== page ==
The Ship by Antonia Honeywell book review

Find out what we thought of Antonia Honeywell’s debut, The Ship

ship-cover

A teenager’s rebellion gets a claustrophobic jump-start in Antonia Honeywell’s debut. The girl in question is Lalage ‘Lalla’ Paul, a 16-year old who was born “at the end of the world.”

Famine, overpopulation and floods have pushed the human race to the brink of self-destruction, but Lalla’s father Michael has always had a plan. He’s hand-chosen a group of survivors to board a ship to escape London, but as they set sail, Lalla begins to question what her dad’s end game is.

Everyone is grateful to have been given the chance to escape, and is overjoyed at the never-ending food, water and creature comforts Michael has provided, but no one apart from Lalla seems to be questioning where it is they’re going. Is Lalla simply going through her rebellious phase at a delayed stage after years of being hidden from the horrors of the world? Or is Michael really hiding something?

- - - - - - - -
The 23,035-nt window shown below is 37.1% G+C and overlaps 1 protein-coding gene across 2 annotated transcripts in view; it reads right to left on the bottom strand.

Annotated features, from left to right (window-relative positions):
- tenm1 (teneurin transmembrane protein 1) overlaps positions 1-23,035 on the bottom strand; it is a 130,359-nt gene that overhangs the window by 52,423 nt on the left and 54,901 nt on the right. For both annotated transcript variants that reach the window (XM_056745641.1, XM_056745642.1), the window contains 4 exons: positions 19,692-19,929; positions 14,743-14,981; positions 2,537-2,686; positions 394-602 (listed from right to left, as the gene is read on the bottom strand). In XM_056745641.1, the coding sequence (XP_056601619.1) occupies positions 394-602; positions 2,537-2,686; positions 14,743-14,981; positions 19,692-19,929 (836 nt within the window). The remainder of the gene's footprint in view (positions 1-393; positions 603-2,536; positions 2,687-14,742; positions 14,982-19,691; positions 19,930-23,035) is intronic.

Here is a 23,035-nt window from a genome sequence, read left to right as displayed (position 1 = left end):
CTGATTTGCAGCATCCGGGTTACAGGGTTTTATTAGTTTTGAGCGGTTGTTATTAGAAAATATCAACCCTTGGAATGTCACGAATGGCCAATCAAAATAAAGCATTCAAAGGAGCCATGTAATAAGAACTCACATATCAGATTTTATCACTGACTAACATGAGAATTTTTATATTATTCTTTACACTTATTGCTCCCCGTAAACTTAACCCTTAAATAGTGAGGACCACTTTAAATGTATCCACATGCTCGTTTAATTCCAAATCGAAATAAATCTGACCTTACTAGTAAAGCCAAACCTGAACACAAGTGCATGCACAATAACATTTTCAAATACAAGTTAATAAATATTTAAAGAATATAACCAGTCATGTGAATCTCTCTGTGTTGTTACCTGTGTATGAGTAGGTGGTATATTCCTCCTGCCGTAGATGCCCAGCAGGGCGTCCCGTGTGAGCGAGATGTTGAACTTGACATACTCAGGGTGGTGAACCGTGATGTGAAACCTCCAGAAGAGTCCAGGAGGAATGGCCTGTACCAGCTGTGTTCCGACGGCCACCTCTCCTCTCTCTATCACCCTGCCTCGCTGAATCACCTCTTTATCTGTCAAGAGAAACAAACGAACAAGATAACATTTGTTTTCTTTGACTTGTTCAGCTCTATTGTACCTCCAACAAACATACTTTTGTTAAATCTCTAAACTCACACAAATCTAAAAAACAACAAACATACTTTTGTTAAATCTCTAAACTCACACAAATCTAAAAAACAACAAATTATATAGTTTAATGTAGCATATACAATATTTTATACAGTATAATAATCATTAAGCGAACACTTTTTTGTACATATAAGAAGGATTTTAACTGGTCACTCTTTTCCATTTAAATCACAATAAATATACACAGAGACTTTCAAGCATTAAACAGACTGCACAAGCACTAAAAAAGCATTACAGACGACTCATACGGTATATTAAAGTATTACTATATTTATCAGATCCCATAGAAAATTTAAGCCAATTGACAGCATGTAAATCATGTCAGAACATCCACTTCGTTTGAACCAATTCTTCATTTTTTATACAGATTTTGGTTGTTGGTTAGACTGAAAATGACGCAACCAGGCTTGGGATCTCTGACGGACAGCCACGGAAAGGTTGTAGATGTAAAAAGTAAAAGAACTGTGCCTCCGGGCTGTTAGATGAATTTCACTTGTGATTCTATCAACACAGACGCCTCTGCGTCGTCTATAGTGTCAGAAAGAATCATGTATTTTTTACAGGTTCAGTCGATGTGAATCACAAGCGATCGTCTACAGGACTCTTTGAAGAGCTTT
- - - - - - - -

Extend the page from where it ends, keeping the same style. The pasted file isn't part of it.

It is convincingly written, and horribly realistic; fracking has poisoned the soil, only registered citizens have rights, and a series of government acts have done nothing to help. While Michael revels in knowing best and having known best all along, Lalla’s mother, Anna, resists the urge to flee, desperate to help and to provoke Lalla’s independent thought.

The author skilfully interweaves Lalla’s jolt into adulthood with the unsettling ease of the rest of the passengers’ slide into comfort and complacency. Honeywell makes no secret of her environmental concerns, but rather than coming across as preachy, it gives this coming-of-age tale a real punch.